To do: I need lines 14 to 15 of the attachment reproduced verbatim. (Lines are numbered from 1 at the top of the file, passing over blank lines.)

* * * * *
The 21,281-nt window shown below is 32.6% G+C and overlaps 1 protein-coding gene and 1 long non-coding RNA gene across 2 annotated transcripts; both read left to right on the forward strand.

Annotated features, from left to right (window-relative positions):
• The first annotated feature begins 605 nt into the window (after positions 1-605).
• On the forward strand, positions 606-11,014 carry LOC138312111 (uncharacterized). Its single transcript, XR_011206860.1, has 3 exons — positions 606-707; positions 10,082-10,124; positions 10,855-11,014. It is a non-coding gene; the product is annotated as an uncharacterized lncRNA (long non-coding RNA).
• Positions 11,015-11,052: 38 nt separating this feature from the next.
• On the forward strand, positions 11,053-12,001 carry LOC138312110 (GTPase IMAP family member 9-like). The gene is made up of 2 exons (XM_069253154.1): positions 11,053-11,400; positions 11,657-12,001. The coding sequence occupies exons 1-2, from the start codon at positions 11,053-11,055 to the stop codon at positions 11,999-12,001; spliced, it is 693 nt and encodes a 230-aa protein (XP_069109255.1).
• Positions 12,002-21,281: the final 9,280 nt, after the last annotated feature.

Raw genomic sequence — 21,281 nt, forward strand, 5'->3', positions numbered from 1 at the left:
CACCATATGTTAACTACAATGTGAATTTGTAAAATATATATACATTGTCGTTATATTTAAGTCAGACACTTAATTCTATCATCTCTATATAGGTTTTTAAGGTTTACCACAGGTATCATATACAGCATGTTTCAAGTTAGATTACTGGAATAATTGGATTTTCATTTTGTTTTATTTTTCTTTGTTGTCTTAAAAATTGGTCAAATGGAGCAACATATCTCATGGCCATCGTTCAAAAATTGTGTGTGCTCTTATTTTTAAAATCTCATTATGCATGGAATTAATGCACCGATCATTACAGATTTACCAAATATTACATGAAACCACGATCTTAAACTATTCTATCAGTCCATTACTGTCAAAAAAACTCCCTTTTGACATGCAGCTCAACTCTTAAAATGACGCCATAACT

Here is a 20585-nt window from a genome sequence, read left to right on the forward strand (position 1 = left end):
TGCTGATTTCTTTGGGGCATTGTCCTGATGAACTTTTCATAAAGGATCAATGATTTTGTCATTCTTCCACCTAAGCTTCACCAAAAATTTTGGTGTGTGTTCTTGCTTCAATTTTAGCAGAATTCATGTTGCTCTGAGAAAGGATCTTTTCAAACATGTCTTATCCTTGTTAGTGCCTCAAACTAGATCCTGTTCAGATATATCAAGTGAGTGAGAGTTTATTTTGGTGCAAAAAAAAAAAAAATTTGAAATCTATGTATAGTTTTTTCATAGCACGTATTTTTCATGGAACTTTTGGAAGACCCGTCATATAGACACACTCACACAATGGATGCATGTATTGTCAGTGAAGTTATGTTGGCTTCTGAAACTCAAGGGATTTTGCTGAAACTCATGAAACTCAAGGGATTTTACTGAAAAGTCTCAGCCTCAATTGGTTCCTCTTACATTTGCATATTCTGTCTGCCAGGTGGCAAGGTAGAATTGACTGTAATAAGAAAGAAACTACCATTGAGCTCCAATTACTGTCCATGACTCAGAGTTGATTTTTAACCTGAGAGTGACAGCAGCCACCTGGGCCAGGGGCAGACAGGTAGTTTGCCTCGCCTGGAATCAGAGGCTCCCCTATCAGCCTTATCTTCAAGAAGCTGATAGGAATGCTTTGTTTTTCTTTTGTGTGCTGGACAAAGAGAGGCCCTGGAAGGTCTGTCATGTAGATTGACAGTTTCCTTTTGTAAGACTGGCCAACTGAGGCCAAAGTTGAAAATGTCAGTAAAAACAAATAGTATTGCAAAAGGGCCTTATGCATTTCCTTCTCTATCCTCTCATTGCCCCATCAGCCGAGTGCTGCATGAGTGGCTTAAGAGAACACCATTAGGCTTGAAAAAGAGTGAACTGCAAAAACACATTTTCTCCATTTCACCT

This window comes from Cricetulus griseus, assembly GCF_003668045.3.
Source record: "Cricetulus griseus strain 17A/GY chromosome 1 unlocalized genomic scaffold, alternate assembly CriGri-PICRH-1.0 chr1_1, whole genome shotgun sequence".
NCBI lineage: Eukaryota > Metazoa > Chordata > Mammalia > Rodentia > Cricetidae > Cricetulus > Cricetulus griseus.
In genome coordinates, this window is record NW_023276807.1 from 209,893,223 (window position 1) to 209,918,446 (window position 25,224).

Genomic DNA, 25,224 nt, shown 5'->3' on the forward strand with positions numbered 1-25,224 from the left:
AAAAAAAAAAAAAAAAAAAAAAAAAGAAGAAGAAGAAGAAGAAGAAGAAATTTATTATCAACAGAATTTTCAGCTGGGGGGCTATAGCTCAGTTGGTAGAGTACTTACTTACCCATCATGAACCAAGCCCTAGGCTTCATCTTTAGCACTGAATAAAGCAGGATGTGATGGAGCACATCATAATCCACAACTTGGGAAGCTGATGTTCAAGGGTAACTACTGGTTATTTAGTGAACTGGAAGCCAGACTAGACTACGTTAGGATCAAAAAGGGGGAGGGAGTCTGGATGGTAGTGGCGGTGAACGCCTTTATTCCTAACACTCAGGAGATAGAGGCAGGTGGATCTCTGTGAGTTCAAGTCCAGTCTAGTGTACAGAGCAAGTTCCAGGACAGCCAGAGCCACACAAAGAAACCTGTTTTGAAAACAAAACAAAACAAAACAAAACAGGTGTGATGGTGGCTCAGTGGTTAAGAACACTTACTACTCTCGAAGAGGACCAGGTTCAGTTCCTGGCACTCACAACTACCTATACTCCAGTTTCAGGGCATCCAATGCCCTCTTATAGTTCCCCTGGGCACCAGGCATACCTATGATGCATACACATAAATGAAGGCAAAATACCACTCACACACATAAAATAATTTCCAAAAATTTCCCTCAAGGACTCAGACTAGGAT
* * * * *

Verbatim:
NCBI lineage: Eukaryota > Metazoa > Chordata > Mammalia > Rodentia > Cricetidae > Cricetulus > Cricetulus griseus.
In genome coordinates, this window is record NW_023276807.1 from 209,893,223 (window position 1) to 209,918,446 (window position 25,224).